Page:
Using life cycle information in process discovery


Leemans, S.J.J., Fahland, D. & Van Der Aalst, W.M.P. (2016). Using life cycle information in process discovery. In M. Reichert & H.A. Reijers (Eds.), Business Process Management Workshops (pp. 204-217). (Lecture Notes in Business Information Processing, No. 256). Dordrecht: Springer. In Scopus Cited 2 times.

Lees meer: DOI      Medialink/Full text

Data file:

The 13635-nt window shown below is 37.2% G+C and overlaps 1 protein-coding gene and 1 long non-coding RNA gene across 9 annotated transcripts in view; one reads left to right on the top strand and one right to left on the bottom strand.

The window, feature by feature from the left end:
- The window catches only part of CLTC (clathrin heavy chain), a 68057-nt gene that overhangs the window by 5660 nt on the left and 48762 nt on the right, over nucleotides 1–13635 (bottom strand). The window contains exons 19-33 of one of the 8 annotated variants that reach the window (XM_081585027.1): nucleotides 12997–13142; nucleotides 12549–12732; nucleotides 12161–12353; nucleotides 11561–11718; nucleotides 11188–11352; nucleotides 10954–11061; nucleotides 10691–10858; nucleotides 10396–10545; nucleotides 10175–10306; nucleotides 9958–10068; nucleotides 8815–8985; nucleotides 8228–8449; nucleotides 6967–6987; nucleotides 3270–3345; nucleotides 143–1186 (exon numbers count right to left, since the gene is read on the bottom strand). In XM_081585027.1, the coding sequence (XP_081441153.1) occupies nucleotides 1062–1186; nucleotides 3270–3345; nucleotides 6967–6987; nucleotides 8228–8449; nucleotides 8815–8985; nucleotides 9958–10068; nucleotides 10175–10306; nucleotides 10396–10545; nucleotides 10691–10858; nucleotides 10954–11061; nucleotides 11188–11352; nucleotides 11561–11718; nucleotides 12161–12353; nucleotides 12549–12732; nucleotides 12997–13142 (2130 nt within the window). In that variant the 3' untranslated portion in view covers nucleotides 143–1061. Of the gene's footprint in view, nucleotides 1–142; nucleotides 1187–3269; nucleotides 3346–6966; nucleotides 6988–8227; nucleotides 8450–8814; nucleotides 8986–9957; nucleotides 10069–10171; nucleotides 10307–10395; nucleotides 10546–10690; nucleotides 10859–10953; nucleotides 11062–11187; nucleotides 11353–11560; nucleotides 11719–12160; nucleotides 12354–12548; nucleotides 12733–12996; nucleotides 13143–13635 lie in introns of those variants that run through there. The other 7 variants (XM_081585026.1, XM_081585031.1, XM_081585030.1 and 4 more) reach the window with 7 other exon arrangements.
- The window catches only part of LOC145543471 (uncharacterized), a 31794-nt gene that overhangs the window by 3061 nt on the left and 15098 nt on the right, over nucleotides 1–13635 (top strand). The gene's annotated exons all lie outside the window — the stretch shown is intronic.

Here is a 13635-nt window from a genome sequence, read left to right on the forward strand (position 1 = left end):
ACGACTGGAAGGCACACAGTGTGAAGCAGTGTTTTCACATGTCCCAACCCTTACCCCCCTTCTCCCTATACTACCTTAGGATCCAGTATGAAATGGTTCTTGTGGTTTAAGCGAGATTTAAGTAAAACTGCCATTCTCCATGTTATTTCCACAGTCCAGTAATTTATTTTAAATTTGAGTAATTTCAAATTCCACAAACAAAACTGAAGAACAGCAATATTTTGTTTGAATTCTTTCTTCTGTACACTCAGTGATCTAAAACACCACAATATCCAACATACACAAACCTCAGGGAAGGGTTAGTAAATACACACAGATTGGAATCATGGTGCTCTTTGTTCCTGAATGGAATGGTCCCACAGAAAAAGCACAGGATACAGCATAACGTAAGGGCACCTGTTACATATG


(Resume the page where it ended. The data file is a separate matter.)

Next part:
Understanding the performance of business processes is an important part of any business process intelligence project. From historical information recorded in event logs, performance can be measured and visualized on a discovered process model. Thereby the accuracy of the measured performance, e.g., waiting time, greatly depends on (1) the availability of start and completion events for activities in the event log, i.e. transactional information, and (2) the ability to differentiate between subtle control flow aspects, e.g. concurrent and interleaved execution. Current process discovery algorithms either do not use activity life cycle information in a systematic way or cannot distinguish subtle controlflow aspects, leading to less accurate performance measurements. In this paper, we investigate the automatic discovery of process models from event logs, such that performance can be measured more accurately. We discuss ways of systematically treating life cycle information in process discovery and their implications. We introduce a process discovery technique that is able to handle life cycle data and that distinguishes concurrency and interleaving. Finally, we show that it can discover models and reliable performance information from event logs only.